To provide moving antiaircraft short-range targets, the British have a
piece of training equipment with a number of interesting possibilities called the
"Aerial Dart Gun," see figure 1. The gun fires a "dart" not unlike a small
mortar bomb, fitted with colored streamers, which can be made to simulate an
approaching dive bomber, a crossing or a departing plane. The flight of the dart
is similar to the flight of a clay pigeon in trap shooting.
While the American army lacks the dart gun, with a reasonable amount of
ingenuity, a similar device could be developed using a rifle grenade or even a
60-mm mortar, a 37-mm AT gun or possibly a catapult made of old automobile
springs or an otherwise useless inner tube. The following description and account
of the use of the gun is taken from a British source.
* * *
The aerial dart, fired by a simple gun, provides a realistic air target which
can be used on all ranges suitable and classified for antiaircraft fire. Darts are
recoverable and the only expendable item is the propellant cartridge.
(1) The Gun
This consists of a barrel, breech piece, and firing mechanism held in a
quadrant which allows the barrel to be elevated or depressed. The gun is
mounted on a circular base plate which permits a traverse of the barrel within an arc
of 90 degrees. The dart is propelled by a 12-gauge cartridge filled with 70 grains
(2) The Dart
This is a steel tube, closed at one end, with a solid shaft running down the
center of the tube which goes into the barrel. The tube itself fits outside the barrel.
Four steel fins are fitted to maintain steady flight. A 4-foot length of 2-inch wide
cotton bandage colored with ink, is tied to the end of the dart, and streams out
during flight. The colors of the cotton bandage may be varied to suit the colors of
the sky background: red, or red and white, is the most useful for the average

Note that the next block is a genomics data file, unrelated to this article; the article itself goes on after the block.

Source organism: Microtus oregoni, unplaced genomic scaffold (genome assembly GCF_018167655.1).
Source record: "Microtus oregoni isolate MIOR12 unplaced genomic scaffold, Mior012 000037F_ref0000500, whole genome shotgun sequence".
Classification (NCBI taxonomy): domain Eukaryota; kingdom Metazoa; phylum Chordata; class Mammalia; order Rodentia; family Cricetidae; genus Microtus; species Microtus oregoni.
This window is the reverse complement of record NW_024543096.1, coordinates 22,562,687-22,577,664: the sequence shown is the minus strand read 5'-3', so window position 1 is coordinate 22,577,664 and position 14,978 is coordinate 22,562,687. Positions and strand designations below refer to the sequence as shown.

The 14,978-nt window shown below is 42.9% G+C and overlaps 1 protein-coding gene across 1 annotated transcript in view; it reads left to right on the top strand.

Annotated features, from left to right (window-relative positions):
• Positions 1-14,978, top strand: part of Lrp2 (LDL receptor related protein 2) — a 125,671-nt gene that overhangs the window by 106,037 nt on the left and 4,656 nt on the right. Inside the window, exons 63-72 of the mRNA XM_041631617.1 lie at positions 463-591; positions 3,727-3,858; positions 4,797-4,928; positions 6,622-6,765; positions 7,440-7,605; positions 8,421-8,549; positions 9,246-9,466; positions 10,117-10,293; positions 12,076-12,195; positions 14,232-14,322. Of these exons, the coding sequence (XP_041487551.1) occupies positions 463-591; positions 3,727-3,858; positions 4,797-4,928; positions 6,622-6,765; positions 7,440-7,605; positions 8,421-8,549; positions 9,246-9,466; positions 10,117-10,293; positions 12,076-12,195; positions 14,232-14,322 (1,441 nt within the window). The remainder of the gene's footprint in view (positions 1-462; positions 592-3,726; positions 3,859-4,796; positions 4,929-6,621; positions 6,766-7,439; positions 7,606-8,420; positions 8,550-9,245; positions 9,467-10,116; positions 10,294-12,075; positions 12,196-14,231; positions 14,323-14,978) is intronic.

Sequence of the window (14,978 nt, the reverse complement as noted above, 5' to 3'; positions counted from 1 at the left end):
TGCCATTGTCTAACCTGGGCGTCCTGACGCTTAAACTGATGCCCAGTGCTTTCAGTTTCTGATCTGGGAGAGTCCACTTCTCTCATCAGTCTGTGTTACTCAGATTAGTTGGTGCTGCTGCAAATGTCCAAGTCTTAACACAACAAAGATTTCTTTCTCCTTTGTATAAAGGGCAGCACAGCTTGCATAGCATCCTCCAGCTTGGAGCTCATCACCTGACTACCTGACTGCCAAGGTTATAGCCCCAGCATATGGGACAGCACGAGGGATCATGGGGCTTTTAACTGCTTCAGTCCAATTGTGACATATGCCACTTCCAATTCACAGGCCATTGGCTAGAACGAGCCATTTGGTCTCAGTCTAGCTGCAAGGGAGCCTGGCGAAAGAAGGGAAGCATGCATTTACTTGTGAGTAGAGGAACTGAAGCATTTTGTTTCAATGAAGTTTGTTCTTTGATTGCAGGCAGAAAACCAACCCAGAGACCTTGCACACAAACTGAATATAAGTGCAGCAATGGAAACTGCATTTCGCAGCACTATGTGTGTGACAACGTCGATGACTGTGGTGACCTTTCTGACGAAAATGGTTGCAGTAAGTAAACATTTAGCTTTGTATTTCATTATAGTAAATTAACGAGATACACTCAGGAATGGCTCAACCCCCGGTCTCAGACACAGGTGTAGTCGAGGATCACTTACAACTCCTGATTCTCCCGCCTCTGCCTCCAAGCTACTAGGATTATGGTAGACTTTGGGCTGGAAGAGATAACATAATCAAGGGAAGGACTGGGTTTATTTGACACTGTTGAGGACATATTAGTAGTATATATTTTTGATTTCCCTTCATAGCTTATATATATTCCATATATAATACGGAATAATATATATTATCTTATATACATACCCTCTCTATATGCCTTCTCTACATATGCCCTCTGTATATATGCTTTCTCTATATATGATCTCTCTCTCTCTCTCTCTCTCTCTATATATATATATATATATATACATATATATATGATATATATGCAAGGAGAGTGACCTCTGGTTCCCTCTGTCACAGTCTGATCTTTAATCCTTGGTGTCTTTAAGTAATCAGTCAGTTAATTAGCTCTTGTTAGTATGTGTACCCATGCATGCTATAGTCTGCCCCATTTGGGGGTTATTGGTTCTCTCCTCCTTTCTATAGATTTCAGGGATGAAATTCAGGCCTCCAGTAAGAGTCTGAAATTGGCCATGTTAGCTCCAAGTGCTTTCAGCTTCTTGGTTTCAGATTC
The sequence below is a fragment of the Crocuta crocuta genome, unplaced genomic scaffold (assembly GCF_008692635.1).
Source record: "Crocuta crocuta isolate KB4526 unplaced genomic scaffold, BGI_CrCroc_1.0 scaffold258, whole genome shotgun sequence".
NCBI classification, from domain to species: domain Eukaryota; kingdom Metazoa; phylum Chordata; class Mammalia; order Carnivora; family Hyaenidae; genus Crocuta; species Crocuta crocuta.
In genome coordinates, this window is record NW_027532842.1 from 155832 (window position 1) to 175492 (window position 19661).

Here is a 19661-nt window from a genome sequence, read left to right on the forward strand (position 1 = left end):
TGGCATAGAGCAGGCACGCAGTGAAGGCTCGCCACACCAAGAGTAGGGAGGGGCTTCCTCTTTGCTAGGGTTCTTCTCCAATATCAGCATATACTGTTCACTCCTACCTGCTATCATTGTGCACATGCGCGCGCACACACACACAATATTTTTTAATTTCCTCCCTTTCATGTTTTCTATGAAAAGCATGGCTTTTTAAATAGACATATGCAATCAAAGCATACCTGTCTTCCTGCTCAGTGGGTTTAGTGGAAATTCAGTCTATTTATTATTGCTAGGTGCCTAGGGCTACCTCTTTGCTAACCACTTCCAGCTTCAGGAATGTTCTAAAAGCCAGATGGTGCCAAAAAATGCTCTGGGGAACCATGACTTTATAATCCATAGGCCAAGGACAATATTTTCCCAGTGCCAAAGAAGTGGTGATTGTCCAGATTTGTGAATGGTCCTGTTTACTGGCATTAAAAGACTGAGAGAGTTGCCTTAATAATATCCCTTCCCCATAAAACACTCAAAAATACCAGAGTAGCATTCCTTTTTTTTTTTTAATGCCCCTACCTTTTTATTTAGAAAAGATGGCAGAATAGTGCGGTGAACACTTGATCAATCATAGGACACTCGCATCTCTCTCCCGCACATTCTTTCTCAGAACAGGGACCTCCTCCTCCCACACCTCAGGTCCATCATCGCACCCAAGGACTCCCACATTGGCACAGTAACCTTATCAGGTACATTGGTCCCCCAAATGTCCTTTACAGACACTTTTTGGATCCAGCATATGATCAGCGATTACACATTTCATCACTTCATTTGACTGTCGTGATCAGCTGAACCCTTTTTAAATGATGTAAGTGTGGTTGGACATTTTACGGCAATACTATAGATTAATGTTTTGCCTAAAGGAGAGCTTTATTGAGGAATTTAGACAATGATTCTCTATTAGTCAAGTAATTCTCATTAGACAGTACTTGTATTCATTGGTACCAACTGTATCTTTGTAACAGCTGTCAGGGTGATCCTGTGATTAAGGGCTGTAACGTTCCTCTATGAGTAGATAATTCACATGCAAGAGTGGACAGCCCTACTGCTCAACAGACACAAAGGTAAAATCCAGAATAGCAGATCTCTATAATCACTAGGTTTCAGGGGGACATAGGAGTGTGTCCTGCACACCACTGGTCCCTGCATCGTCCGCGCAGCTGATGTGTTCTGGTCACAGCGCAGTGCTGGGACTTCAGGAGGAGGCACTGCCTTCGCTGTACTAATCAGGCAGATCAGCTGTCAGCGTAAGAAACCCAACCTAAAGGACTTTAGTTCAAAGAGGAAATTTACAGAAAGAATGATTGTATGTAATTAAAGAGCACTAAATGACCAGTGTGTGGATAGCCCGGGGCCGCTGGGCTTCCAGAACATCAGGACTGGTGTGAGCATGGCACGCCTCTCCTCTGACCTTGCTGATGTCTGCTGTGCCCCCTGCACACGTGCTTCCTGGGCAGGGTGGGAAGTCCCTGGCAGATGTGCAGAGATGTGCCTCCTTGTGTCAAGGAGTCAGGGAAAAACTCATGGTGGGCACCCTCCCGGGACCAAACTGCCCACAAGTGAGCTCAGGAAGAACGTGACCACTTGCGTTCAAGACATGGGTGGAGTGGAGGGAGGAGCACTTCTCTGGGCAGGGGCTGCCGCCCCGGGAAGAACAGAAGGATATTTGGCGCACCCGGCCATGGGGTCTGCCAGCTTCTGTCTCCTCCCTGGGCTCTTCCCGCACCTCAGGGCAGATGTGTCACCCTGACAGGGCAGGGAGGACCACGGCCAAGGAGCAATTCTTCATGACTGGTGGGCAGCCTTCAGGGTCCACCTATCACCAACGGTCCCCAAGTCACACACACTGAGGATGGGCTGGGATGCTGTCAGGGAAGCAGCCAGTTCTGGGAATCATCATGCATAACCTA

British sky background. (This variation can be made very simply by the use of
(1) To fire the dart
Fix the base to the ground with the four steel pins, the traversing arc to
the rear. Elevate the barrel to the height required. (See range table.) Open the
breech, insert a cartridge, and close the breech. Put the dart into and over the
barrel, with the cotton streamer on the ground and clear of the gun. Cock the
trigger mechanism and, on the order to fire, pull the trigger cord.
(2) To unload the gun
Open the breech and, with the aid of a steel rod inserted in the barrel from
the muzzle end, push out the empty cartridge case.
(3) Care and cleaning
(a) The gun should be cleaned in the normal way after firing, and left
slightly oiled until next required.
(b) Care should also be taken to ensure that any dirt or grit is removed
from the inside of the dart tube, and the solid shaft.
(c) Streamers should be examined before firing to see that they are
securely fastened to the dart. If a streamer breaks away in flight, it makes the
retrieving of the dart a matter of some difficulty.
(d) The darts, on landing, may penetrate deeply into the ground,
particularly if it is soft.* Care must be taken when digging them out to avoid
damaging the darts, which are made of light metal since their future efficiency
may be impaired.
(e) If possible, avoid firing darts on to hard ground.
c. Range Table
The following table gives the performance of the darts at various angles
of the barrel:
Elevation of Barrel Height Distance
80 degrees 529 ft 100 yds
70 degrees 484 ft 175 yds
60 degrees 400 ft 245 yds
50 degrees 324 ft 265 yds
40 degrees 253 ft 315 yds
30 degrees 169 ft 265 yds
d. Suggested Firing Practice
No. 1 Course. Dart gun on a flank (right or left) about 300 yards in front
of firers--barrel at 40 degrees--dart fired diagonally across front to a point about
50 yards to the left (or right) of and in line with the firing point, representing an
aircraft approaching diagonally and diving on a post to the left (or right).
No. 2 Course. Dart gun at the firing point with the LMG--barrel at 80 degrees
and pointing up the range--the dart will go up to about 500 feet, and come
down about 100 yards in front of the firing point; representing a dive bomber.
No. 3 Course. Dart gun on a flank, about 300 yards in front of firers--barrel
at 40 degrees--the dart fired directly across the front, representing a "direct crosser."
(1) Dependent on the size and shape of the range, many other courses can be arranged.
(2) As a safety precaution, the dart should be tried out, and the base plate
setting barrel elevation corrected before any firing starts.
(3) If the dart gun is fired from inside the danger area, a pit must be dug
for the firer from which he can control the dart gun, which must itself be fixed
near the pit and in the open.
(4) A look-out should be detailed to pin-point the fall of each dart so that
collection after firing is simplified. Men should not be posted in the danger area
for this purpose, since it is not always possible for them to follow the dart in
flight and there is therefore a risk that they will be hit by dart or bullets.
*Painting the dart red might make recovery easier.